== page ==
I have spent the greater part of this evening tinkering with a pretend computer that hasn’t existed for thirty years. That’s right – not even the real thing. I discovered a project some time ago on the internet called “Amibian”, that turns a Raspberry Pi into a Commodore Amiga – a computer that went out of production over twenty years ago, and out of favour a good few years before that.
I’m not sure if you might describe these late night tinkering escapades as “counter culture”, “anachic”, or “idiotic”. The knowledge I’m amassing about how the Amiga works is completely and utterly useless in the modern world. Nobody will ever use one again, and if you try to resurrect a real machine, you have to spend hours replacing capacitors on it’s motherboard. Given my spectacular skills with a soldering iron (read:none at all), that’s not going to be happening.
Here’s the odd thing though – old computers have become collectors items, and most of the software for them has entered the public domain. So you can either buy an old machine, or emulate it – and then download all the software that was ever made for it for free. Sure, some odd bits and pieces are owned by various rights holders, but the majority of it is free.
I have a memory card for the Pi that turns it into every console I’ve ever owned, and then some. At the flick of the switch it becomes a Nintendo, a Sega, or even a coin-operated arcade machine. It begs the question of why I bother keeping a collection of old machines in the attic. I could sell them all, because they have been replaced by one computer the size of a box of matches that cost a fifth the amount of any of the original systems. To prove the point, I took the Raspberry Pi to work last week, and after half an hour playing Mario Kart, Sonic, Excitebike, Zelda, Asteroids, Pacman, Phoenix, Galaxians, Gradius, and Defender, several of the developers started making plans to buy their own.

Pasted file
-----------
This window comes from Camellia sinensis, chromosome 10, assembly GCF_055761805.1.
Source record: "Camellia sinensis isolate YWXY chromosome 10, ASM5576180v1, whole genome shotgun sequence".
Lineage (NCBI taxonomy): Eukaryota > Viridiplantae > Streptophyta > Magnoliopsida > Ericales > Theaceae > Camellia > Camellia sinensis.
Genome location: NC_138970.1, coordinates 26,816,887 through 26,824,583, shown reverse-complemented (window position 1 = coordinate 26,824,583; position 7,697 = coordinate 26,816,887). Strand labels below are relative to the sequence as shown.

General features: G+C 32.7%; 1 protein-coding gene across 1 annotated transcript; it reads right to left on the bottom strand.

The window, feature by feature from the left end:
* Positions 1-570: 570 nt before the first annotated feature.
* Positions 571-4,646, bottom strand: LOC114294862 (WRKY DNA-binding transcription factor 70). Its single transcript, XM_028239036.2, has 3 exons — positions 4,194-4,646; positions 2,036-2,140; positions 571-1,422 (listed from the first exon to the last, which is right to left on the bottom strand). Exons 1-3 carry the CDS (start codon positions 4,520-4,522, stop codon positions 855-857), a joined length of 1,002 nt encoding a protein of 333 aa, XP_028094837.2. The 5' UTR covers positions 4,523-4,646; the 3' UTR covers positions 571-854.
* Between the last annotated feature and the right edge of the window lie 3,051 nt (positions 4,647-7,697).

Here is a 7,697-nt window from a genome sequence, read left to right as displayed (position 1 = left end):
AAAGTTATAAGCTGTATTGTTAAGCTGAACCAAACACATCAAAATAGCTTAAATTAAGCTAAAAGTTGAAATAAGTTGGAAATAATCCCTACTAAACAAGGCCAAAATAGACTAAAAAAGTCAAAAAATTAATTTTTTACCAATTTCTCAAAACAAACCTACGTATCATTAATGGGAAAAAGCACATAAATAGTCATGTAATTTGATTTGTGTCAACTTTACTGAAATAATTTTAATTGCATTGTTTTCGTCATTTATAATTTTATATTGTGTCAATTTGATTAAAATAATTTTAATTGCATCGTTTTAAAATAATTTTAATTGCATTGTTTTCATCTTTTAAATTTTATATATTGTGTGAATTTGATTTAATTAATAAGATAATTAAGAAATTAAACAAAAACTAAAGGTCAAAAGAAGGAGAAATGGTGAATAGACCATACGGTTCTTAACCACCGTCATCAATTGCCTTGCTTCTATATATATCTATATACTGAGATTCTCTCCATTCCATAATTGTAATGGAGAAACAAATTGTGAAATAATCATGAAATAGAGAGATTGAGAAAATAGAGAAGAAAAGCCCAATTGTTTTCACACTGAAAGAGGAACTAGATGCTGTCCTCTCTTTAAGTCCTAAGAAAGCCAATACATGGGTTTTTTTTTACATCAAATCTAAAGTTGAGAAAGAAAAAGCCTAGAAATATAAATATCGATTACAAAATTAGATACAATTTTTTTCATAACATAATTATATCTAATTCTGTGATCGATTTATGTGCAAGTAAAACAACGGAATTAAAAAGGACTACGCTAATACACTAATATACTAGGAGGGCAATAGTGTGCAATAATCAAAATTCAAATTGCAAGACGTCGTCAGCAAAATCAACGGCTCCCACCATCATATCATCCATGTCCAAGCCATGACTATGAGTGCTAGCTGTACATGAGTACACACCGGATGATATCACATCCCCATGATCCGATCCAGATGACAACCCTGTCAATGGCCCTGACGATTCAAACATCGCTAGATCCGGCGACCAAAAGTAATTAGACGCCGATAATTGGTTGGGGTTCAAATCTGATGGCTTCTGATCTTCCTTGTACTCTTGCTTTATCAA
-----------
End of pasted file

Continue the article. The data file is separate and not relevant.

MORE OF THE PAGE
So what am I going to do with the pretend Amiga sitting quietly on the desk across the junk room from me? I really have no idea. I’ve installed a few programs on it, and played a few games – but beyond that, there’s really no reason for it to exist . I tried to talk myself into using it for writing earlier – a distraction free writing environment similar to that described by George R R Martin a few years ago (the author of Game of Thrones – he still writes in Wordstar on a DOS PC). I’m not sure. I suppose it might be a good idea – a computer that does one thing, instead of a thousand things. I know myself too well – if I can be playing music, checking the news, writing emails, blogging, and talking to far flung friends, I will always choose those activities over anything vaguely proactive.
So if I do vanish from the internet from time to time over the next however long, at least you’ll know where I am – very probably sitting in the junk room, typing away at a pretend computer that has no business existing thirty years after it’s time in the sun.